Fedora’s birth has a rather interesting story to it as well. The founder, Ankur Nagpal was unhappy with making and selling courses on Udemy which also put the Udemy brand to his content. He created Fedora in response to that. In 2015 it was renamed — Teachable. Since then Teachable has had a huge audience with 12000 clients, over 125000 courses and 10 million students. Other platforms with a similar goal like Podia have also emerged since then.

A few years later…

By 2018, MOOCs grew in an unexpected direction. The number of new users had slumped but revenue had grown as more people started paying for good content. This happened because the market for MOOCs was maturing and the initial hype of less supply and more demand was getting balanced as more providers were entering the market. In 2018, MOOCs started focusing on online degrees. Learners enjoyed 3 key benefits as compared to the conventional University set up — they were cheaper, more flexible and easier to get admission to.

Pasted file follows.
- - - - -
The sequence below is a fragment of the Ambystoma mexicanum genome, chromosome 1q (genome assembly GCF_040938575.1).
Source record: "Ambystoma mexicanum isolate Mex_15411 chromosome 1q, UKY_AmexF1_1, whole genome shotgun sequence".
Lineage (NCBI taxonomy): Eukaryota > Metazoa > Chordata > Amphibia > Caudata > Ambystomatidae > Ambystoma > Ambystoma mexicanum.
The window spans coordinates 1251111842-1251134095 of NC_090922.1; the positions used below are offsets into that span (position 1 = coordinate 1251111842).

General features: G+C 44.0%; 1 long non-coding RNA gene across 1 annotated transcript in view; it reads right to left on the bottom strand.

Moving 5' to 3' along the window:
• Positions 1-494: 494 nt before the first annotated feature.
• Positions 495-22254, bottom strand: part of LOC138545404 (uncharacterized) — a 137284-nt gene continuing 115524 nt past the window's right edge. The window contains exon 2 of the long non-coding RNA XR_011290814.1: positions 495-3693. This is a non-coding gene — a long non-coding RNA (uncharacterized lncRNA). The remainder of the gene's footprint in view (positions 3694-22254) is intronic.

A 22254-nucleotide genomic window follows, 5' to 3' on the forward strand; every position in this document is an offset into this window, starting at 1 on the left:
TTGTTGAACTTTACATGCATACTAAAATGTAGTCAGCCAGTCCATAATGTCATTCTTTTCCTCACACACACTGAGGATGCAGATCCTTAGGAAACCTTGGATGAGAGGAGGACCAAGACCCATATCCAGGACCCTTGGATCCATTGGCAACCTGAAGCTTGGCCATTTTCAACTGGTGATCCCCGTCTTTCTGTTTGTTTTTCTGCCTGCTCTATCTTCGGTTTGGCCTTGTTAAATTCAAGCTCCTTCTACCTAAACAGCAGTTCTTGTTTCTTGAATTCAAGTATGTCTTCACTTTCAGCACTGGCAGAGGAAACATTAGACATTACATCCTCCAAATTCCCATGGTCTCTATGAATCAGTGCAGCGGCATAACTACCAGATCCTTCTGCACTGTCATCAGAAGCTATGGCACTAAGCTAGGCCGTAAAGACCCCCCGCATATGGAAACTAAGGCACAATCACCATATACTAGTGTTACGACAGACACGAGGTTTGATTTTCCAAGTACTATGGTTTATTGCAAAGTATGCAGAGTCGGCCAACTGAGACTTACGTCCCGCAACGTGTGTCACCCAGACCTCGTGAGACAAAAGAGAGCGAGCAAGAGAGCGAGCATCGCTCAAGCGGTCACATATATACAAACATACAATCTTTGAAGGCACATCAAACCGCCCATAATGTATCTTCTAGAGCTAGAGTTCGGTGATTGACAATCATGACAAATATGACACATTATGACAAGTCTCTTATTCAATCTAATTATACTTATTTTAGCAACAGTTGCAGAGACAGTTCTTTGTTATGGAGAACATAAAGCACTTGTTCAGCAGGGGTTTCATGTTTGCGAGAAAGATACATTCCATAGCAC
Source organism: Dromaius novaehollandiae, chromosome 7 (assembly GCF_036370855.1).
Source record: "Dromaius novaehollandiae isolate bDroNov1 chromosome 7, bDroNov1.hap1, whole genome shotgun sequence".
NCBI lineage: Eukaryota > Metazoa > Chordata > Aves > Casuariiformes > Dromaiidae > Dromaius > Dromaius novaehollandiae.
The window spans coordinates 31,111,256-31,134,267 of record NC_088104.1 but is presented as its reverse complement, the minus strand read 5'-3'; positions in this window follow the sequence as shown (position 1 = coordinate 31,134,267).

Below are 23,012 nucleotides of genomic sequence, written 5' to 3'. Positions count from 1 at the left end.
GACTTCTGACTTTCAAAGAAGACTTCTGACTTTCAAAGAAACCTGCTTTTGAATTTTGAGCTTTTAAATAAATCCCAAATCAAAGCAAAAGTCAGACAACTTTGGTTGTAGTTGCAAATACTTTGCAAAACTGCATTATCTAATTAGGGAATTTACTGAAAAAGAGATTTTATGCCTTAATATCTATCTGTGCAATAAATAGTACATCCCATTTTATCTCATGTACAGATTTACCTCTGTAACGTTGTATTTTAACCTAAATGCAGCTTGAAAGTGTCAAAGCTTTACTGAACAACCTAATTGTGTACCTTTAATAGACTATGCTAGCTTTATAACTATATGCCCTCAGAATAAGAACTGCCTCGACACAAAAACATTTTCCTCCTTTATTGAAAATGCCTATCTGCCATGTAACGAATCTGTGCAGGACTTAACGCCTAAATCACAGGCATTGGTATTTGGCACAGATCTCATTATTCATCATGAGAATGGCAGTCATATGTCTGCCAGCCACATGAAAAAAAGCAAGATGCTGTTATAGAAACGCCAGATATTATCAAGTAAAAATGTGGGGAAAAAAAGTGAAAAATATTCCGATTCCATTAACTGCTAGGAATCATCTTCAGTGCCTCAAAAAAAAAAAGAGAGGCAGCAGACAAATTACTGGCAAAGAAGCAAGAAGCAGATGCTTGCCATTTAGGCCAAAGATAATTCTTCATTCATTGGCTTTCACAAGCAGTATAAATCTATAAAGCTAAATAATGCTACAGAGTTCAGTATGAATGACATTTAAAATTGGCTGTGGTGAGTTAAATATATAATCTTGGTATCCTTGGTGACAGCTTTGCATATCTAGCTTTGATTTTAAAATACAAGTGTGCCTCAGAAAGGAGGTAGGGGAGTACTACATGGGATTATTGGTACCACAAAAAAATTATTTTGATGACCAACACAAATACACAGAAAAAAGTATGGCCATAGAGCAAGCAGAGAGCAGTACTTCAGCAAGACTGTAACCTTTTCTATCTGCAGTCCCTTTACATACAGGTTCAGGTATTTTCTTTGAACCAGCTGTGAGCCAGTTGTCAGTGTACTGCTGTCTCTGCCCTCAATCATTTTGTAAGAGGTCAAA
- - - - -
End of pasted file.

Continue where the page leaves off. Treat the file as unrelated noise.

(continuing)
By 2018, Coursera led the race with over 37 million registered users, and edX had 18 million. Other platforms like XuetangX launched in 2013 in China had over 14 million users. More than 900 universities around the World were part of MOOCs and launched 11.4k MOOCs. Lastly, over 10,000 students signed up for online degrees.

COVID19 in 2020

2020 will change MOOCs forever. Ever since the global pandemic, MOOCs have seen much higher traffic, registrations and completion rates. Many firms have also responded to the current situation in a positive way. For example, Coursera in March announced that they will be offering free catalog courses for institutions affected by the lockdown.